I love this idea. I can't wait to use it in my classroom. It fits very well into my message that we all have strengths and weaknesses and we must clelbrate what we have or who we are. Thank you.
- This work by is licensed under a Creative Commons Attribution 3.0 United States License.
Students will think about themselves in a positive light, boosting self-concepts, as they follow an author's model to improve their writing skills. My friend and fellow teacher, Karla Hebert, originally created this lesson. The final display is so powerful, that I would not think of starting my year without it.<br><br>I start this lesson with poems from <i><strong>The Best Part of Me</strong> </i>by<i> </i>Wendy Ewald. This book combines black-and-white illustrations with real children's words describing what they love most about their bodies. It makes for a fun, insightful read and never fails to get kids talking and writing about the best part of themselves.
- The Best Part of Me by Wendy Ewald
- Digital Camera w/printer or regular camera w/film.
- One piece each of black and white roll paper, approximately two feet long to be used for picture background
- Computers with Internet Access
- Loose-leaf paper/pencils
- Blank paper for publishing poems.
- 12 x 18 Construction paper in black and 2-3 accent colors.
- Line Guide [teacher.scholastic.com] (PDF)
- Students will identify a positive physical feature of themselves.
- Students will work in pairs to take part in an online writer's workshop.
- Students will create a descriptive poem about their favorite feature.
Step 1: Gain your class' undivided attention, then roll up your sleeve, hold your elbow out toward them, and look at it like it is the most amazing thing you have ever seen. Say, "So tell me, what do you think of my elbow, because I absolutely love it? I think it IS the best part of me." They will look at you strangely but no one is likely to say a disparaging remark because you have just declared your affection for this bony joint. Begin a list on the board of what you love about your elbows. After you have written two or so positive attributes, the rest of the class will start contributing. (Examples: Couldn't eat soup without them, perfect tool for nudging a friend when I think something is funny, etc.)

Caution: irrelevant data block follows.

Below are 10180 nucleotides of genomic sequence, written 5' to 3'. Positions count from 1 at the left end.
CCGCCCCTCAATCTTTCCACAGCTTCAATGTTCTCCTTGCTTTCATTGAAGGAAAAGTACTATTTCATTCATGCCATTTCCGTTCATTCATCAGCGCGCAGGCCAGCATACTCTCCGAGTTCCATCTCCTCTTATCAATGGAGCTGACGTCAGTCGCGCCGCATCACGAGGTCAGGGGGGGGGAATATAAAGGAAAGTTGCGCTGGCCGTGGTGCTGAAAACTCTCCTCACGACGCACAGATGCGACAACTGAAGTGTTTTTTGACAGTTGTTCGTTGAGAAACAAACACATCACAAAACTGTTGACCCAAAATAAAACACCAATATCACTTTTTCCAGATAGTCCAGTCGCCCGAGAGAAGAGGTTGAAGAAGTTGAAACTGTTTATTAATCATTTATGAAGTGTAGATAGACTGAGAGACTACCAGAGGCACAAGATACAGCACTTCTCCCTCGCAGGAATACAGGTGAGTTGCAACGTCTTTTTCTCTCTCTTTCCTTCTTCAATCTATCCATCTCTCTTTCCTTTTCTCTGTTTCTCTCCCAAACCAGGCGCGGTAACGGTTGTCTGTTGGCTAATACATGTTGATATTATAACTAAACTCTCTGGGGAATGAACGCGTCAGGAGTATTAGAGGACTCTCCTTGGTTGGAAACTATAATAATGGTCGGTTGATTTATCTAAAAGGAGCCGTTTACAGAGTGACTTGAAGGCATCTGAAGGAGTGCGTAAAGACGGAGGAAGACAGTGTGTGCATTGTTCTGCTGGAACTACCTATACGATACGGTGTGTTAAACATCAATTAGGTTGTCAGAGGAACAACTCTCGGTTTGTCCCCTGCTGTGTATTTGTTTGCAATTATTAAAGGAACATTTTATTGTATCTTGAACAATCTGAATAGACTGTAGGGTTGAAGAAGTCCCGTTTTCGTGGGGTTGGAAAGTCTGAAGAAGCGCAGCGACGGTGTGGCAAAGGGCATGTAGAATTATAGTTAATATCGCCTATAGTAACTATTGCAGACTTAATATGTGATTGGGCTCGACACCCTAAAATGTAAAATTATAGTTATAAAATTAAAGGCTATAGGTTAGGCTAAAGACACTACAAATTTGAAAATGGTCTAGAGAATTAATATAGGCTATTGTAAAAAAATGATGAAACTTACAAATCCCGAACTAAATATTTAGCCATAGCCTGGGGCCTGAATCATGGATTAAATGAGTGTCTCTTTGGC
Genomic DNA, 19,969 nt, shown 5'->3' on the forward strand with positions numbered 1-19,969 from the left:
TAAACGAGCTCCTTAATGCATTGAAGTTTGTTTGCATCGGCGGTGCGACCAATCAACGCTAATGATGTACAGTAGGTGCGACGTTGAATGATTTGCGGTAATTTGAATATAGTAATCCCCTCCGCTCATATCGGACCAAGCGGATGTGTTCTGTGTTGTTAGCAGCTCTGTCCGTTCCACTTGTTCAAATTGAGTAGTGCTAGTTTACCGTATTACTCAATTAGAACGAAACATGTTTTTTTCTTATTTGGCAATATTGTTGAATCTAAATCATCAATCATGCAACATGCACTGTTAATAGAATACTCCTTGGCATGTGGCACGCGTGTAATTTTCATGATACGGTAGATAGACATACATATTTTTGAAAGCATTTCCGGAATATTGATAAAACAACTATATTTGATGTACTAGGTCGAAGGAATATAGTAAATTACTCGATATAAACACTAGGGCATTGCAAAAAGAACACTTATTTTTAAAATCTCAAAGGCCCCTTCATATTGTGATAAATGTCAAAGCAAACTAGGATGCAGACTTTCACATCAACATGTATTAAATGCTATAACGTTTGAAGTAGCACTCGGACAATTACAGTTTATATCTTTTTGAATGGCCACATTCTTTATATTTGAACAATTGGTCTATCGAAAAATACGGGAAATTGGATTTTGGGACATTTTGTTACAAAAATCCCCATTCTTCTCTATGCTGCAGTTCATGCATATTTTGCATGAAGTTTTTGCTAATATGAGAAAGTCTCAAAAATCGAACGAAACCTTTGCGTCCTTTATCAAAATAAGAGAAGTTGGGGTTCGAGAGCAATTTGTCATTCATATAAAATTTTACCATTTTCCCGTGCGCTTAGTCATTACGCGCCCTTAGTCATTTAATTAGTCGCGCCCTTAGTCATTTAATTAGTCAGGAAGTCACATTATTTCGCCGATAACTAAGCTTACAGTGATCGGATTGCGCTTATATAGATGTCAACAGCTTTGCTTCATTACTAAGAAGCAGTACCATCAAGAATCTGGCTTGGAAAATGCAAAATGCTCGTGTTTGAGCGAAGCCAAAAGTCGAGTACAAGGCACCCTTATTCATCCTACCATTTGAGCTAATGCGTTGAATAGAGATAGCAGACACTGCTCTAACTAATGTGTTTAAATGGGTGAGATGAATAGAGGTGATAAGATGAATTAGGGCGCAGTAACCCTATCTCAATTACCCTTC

Step 2: Ask students if there is anything about themselves that they love and why. Initially, most children will hesitate to answer for fear of "bragging," but will share when they realize the classroom environment is friendly and tolerant.
Step 3: Bring students close together. I still have them sit on the carpet in front of me, which they seem to enjoy regardless of their age. Tell them you are going to share a book of poetry compiled by a photographer who visited third, fourth and fifth grade students at their schools, asking them the question, "What is the best part of you?" Share some/all of the poems and discuss favorites. Showcase the photographs and highlight how simplistic and focused they are.
Step 4: Following the reading, tell students they need to decide on what they think is the very best part of them by the next class session.
Step 5: In your school's computer lab, or with students working in groups of two or three at a computer center, direct students to the Writing with Writers: Poetry website: http://teacher.scholastic.com/writewit/poetry/karla_home.htm [teacher.scholastic.com]
Model how the workshop is used and allow students to complete it.
Step 6: Students write their own descriptive poem about the best part of them following the advice given during the writer's workshop. Poems can then be revised and edited.
Step 7: Students can publish their poems by neatly printing them on blank paper in the style of those in Wendy Ewald's book, The Best Part of Me. Tip: To help students print neatly on blank paper, provide them with a Line Guide (see printable) they can slip underneath. Trim the paper to fit the size of the poem.
Step 8: Take a close-up photograph of each child's self-described, "best part." It works well to put the students against a contrasting background like black or white for these pictures. Print or develop the pictures.
To put together your display, mount the photos and the poems against a frame of black. I usually let the students do this after I model how, to help foster student ownership, but if you are particular about straight, even edges, you might want to frame them yourself. Arrange poems and photos on a bright 12 x 18 sheet of construction paper. Display on a black background and a title. Tip: Whenever I allow students to choose colored paper for a display, I always offer the exact amount of pieces as I have students, with the number of colors divided equally. For example, if I have twenty-four students, I will offer eight sheets of red, eight teal and eight orange. Students can still choose and it is much easier to create a symmetric or well-balanced board.
- Did you observe students staying focused in order to complete the entire online workshop? Did you hear more positive comments being mentioned about physical attributes?
- Evaluate each student's poem. Did it follow the model established by the online writer, and/or by the book, The Best Part of Me?